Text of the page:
Waveform Generator using an Arduino
Waveform generators (also called function generators) are useful for testing and debugging circuits. I often use them to test the frequency response of electronics components like op amp and sensors. This waveform generator is powered by an Arduino. It outputs four waveshapes: sine, triangle, pulse, and saw, each waveshape ranges in frequency from 1Hz-50kHz. The frequency, pulse width, and overall amplitude (gain) of the waveforms is controlled by three potentiometers. I’ve also included (optional) indicator LEDs that let you know which type of wave is currently being sent to the output.
(4x) Mini SPST 1.5-Amp Momentary Pushbutton Switch (2 packages) Radioshack #275-1556
(8x) 10K Ohm 1/4-Watt Carbon Film Resistor (2 packages) Radioshack #271-1335
(9x) 20K Ohm 1/4-Watt Carbon Film Resistor (2 packages)
(1x) 50K-Ohm Linear-Taper Potentiometer Radioshack #271-1716
(1x) 10K-Omh Audio-Taper Potentiometer Radioshack #271-1721
(1x) 10K-Ohm Audio Control Potentiometer with SPST Switch Radioshack #271-215
(1x) 1/8″ Stereo In-Line Audio Jack Radioshack #274-274
(1x) 10.01µf 50V Ceramic Disc Capacitor Radioshack #55047551
(1x) 4.7K Ohm 1/4-Watt Carbon Film Resistor Radioshack #271-1330
(1x) 8 Pin Socket Radioshack #276-1995
(1x) LM386 Low Voltage Audio Power Amplifier Radioshack #276-1731
(2x) 220µF 35V 20% Radial-lead Electrolytic Capacitor (or anything between 200 and 300 uF) Radioshack #272-1029
(1x) Arduino Uno REV 3 Radioshack #276-128
(1x) Arduino Proto Shield Radioshack #276-140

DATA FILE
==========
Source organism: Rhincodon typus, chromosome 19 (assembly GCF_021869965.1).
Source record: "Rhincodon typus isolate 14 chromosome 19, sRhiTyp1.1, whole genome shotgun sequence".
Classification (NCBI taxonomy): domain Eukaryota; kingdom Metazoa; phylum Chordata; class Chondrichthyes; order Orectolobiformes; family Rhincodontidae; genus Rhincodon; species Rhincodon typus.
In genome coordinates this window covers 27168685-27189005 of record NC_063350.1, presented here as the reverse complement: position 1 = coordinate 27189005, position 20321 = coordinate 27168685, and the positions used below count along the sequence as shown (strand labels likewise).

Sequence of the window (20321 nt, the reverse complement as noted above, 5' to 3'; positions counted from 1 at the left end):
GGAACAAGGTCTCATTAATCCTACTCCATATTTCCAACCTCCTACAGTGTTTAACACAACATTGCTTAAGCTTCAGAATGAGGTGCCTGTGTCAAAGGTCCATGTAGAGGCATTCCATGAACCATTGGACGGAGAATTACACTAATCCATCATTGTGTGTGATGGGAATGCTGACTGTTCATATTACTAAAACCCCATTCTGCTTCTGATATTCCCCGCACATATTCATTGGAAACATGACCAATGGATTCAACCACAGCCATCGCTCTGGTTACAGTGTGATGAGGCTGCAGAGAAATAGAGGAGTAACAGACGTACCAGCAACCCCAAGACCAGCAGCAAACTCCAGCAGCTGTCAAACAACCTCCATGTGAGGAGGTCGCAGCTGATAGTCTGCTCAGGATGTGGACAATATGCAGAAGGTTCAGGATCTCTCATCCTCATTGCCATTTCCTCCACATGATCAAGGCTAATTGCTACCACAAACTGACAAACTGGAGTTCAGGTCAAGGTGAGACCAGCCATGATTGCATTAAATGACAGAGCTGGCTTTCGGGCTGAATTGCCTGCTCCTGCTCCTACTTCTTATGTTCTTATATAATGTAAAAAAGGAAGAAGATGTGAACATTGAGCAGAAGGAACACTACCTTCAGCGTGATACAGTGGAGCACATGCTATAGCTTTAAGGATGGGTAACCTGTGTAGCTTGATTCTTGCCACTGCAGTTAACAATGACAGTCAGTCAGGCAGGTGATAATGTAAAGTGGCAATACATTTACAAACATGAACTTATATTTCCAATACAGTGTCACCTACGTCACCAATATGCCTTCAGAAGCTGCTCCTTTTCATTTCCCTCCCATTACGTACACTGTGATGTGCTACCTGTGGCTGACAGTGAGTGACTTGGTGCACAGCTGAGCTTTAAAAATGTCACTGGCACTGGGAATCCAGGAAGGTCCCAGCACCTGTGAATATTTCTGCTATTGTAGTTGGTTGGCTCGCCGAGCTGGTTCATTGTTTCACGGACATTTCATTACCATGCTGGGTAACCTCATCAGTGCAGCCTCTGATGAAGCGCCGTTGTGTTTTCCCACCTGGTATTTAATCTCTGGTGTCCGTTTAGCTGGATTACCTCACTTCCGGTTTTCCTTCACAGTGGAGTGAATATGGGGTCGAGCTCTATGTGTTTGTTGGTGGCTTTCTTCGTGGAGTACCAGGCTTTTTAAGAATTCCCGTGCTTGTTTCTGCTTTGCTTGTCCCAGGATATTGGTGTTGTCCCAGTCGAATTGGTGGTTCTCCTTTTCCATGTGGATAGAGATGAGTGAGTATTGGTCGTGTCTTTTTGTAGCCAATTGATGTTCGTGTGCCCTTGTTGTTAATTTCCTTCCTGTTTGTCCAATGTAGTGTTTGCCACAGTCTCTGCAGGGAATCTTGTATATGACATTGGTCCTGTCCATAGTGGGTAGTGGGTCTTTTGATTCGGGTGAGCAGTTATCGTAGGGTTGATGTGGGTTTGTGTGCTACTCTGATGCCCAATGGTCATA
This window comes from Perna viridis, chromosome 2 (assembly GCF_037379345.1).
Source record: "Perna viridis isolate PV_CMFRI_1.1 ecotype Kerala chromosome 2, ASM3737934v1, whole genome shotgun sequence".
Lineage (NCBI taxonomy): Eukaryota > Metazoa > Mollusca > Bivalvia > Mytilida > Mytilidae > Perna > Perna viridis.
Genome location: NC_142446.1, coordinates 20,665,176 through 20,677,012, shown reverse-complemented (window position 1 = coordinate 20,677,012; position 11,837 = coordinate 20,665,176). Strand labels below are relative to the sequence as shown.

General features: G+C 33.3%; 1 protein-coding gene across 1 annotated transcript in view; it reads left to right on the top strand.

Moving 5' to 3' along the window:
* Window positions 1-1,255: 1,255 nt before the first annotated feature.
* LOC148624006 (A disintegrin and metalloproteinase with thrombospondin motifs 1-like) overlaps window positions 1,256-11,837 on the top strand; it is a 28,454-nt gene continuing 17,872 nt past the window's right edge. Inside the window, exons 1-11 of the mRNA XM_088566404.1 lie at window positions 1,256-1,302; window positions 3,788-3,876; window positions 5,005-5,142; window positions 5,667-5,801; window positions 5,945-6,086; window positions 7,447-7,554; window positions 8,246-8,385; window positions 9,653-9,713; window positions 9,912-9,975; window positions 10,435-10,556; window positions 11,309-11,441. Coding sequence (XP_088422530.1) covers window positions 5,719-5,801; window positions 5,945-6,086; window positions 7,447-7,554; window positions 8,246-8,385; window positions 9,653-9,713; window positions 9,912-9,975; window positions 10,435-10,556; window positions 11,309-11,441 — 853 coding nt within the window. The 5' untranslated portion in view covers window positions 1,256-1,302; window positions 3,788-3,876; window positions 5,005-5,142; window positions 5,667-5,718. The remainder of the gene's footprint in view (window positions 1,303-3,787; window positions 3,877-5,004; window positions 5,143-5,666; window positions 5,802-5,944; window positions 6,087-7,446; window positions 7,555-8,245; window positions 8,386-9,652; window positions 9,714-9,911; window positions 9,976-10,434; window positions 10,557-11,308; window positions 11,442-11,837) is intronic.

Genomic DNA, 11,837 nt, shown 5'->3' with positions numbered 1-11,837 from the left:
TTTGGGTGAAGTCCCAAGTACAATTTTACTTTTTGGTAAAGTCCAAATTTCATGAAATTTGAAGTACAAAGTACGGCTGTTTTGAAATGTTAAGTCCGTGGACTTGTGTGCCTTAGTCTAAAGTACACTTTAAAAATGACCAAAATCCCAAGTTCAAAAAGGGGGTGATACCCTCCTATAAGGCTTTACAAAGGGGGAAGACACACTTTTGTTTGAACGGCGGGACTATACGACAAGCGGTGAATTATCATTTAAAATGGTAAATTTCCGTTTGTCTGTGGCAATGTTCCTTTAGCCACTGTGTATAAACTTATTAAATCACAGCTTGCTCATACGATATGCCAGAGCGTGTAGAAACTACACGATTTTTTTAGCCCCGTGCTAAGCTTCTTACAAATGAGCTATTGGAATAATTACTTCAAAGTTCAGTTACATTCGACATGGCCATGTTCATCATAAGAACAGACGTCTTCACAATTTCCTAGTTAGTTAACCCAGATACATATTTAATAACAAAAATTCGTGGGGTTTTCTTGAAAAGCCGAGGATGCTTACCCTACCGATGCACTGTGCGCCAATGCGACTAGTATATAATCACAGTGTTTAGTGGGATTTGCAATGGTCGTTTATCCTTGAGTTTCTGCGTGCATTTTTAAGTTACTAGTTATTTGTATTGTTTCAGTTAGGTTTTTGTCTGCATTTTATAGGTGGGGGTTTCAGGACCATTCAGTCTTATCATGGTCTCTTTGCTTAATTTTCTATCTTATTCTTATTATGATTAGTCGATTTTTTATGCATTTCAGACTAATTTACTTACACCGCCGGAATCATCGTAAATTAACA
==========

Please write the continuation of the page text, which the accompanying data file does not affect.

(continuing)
(4x) White Super-bright LED Indicator Radioshack #55050633
(4x) 740 ohm 1/4W 5% Carbon Film Resistor (1 package) Radioshack 271-1317
(1x) 300Ohm resistor
Step 1: Prepare Arduino Proto Shield
The Arduino Proto Shields are a convenient way to attach circuits to an Arduino, but I like to trim them down a little bit first so they do not take up so much room in the project enclosure. Start by trimming the pins down with a pair of wire cutters. Next, cut off the six pin socket. Finally, cut the sockets from the top of the board.
Step 2: Enclosure
(3x) 7mm holes for gain, freq, and PWM pots
(3x) 7mm holes for four push buttons- sin, saw, tri, and pulse
(1x) 10mm hole for audio out
I cut out shapes of all four waveforms in the front of the enclosure so that I could backlight them with indicator LEDs, you may choose to just drill four 5mm holes for these LEDs in the front panel of the enclosure, place one LED under each momentary switch.
Also include a rectangular (11mm tall, 12mm wide) cutout somewhere on the side of the enclosure for the arduino’s usb port.
I made my project enclosure out of wood, so I had to glue all the pieces (except the bottom) together with wood glue. I will attach the bottom panel on later in this instructable.
Step 3: Solder Button Leads
Solder a 10kOhm resistor to one lead of each of the four push buttons. As shown in the second image, solder a green wire to the junction between the button and the resistor and a red wire to the other end of the resistor. Solder a black wire the the second lead of the push button. It’s a good idea to cover these connections with a bit of heat shrink to prevent short circuits (fig 2).
Step 4: Install Audio Jack
Unscrew the plastic casing from the audio jack. Solder a red wire to the two stereo out pins and solder a black wire to the ground pin (fig 3). I used hot glue to prevent short circuiting the jack and to give the soldering joints some extra support. Finally, mount the audio jack in the enclosure with super glue.
For more detail: Waveform Generator using an Arduino
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- arduino function generator
- waveforms arduino
- arduino audio generator
- arduino frequency creator